If you are truly looking for a learning experience and sufficient support, joining a large group may not be the best choice for you.
High volume/low prices is not a suitable education model.
7. Qualifications, professional registration and credentialing.
Do all teachers in the training, (not only the registered lead teacher) have qualifications and credible verifiable credentials of any kind?
Keep in mind yoga is an unregulated industry.
From the perspective of a consumer, in a willing buyer willing seller agreement, you are essentially paying for the teacher’s knowledge and experience.
Check and verify credentials of all the teachers before you pay.
If you yourself have done extensive education and have professional work experience already, you need to be sure that you are not buying a course in which you are more qualified and more experienced than the teacher.
Solid qualifications and good experience is worth investing in, otherwise it’s merely an expensive holiday.
8. Do all the teachers in the program have work experience prior to becoming a yoga teacher?
The yoga industry, especially in Asia, is overloaded with backpackers who have taken a gap year or a few years to travel.
They have become yoga teachers to fund their travels or may have decided to become a yoga teacher after totally changing industries and have no experience dealing with clients who have real health related needs.
Keep coming back to your “why”?
Can you learn something from these people, AND is the level of education on offer equal to the expense? Are you learning from a second-hand car sales man reinvented yoga teacher?
9. Is there a full 100% refund offered?
If you sign up for a yoga teacher training in a foreign country and arrive only to find inconsistency and in-congruence between what was advertised and what is offered in terms of class size, teacher qualifications, professional registration, and who is teaching you, confirm in writing whether there is a 100% refund.
**This discrepancy is very common**
Be clear on what you may be willing to compromise on and what not.
10. What is the reputation of the school and teachers?
Don’t rely entirely on one website!
A quick Google search including the words “sexual mis-conduct” or “cult” will very quickly shine the light on darkness which does exist in the yoga business.
Unfortunately there is this reality to consider. Where there’s smoke there’s fire.
This topic is becoming more and more prevelent, with many people choosing not to discuss a very real challenge in the industry.
What are your deal breakers? What are you willing to turn a blind eye to and what is not negotiable?
In any education environment both teacher and students are there to learn. It is a symbiotic relationship.
This requires an open mind and the capacity to change our minds and possibly belief systems when we realise they do not serve us.
However, be clear within yourself what your boundaries are. There are certain experiences that will change your life forever, in the most beneficial and the most unbeneficial ways.
Vulnerable people, especially women, arriving in a yoga community are easily manipulated and ripe pickings for predators.
Do Not Be So Open-Minded That Your Brains Fall Out ~ Prof. Walter Kotschnig Click To Tweet
11. Is the school a charity or profit motivated business?
The new wave of karma yoga, volunteerism and voluntourism is now firmly in the yoga community.
Are you functioning as unpaid labour in a profit driven company or is the establishment a registered charity in the country where the business is run?
Going to Asia or Africa and helping profit motivated businesses as a volunteer is considered unfair competition and you can be sued in countries such as Germany for this business model.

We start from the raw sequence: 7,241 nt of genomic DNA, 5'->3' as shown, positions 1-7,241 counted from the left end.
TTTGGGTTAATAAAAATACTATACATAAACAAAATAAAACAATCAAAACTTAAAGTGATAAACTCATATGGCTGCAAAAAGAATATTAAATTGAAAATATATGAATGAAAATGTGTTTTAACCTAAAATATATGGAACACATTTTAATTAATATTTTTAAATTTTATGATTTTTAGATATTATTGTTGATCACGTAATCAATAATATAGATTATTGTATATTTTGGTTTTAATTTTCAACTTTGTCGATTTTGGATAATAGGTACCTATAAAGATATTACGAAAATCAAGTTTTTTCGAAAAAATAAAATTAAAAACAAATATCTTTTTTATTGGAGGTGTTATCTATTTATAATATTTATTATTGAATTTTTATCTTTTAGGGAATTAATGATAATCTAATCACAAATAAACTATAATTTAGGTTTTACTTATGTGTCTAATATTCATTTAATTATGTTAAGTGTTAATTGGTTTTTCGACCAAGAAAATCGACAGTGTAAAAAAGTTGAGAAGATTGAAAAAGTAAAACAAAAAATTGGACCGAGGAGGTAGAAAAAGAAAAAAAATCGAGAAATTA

The ethics of this industry in Asia and Africa is largely disputed and unsupported by organisations such as Doctors Without Borders.
Volunteering and doing the work that would ordinarily be done by local unskilled people directly contributes to social welfare problems and an increase in local and regional unemployment.
It has become common practise for European travelers to collect financial assistance in their home country, as being unemployed, while volunteering in countries where there is no social support.
Does the school offer working with orphans as part of their marketing?
Using disadvantaged children as products is largely controversial, and unlawful in all Western countries.
This model of business increases social disparity which is directly in conflict with everything the Yogic philosophy represents.
Short term unskilled volunteering is not supported by humanitarian organisations. http://www.lancaster.ac.uk/sociology/undergraduate/what-our-students-do/independent-dissertation-project/not-as-simple-as-it-first-appears-the-problems-of-volunteer-tourism/ What kind of organisation and business model are you supporting? Be clear on your own ethics.
And…that’s 11 questions on yoga teacher training 🙂 The starting point for your consumer research.
As a parting bonus, here’s 1 more question to consider 🙂 because you can never ask too many questions, ever 🙂
+1 Bonus: What to expect from yoga teacher training?
This will largely depend on the type of yoga teacher training you enroll in.
In a 200hr, 300hr and 500hr training, a lot of meditation and body work will bring up various forms of detox and can be significantly unsettling, both emotionally and mentally.
For this reason it is VITAL to make an informed decision that the person teaching you will be able to support you on all levels, with dignity, respect and professional conduct.
Do sufficient research to reach an educated decision on your choice.
Education is a form of investment in yourself. It requires commitment on the part of the student and the educator. A 50/50 partnership.
The industry is sadly full of people with great marketing and sales skills, with the ability to sell dung to a dung beetle; highly skilled in the art of manipulation.
Thankfully on the other side of the same coin, there are Amazing educators who truly facilitate learning and provide education and experiences with Lifetime value which has the capacity to impact not only you, but also those around you, and society at large.
Be clear on your Why, your ethics and values and your expectations.
Working with people in their personal journey of professional development and growth is like no other.
It Truly has the potential to change Everything, in ways unimaginable.
As always I’d love to hear your thoughts and comments below 🙂
This article has also been published on my LinkedIn profile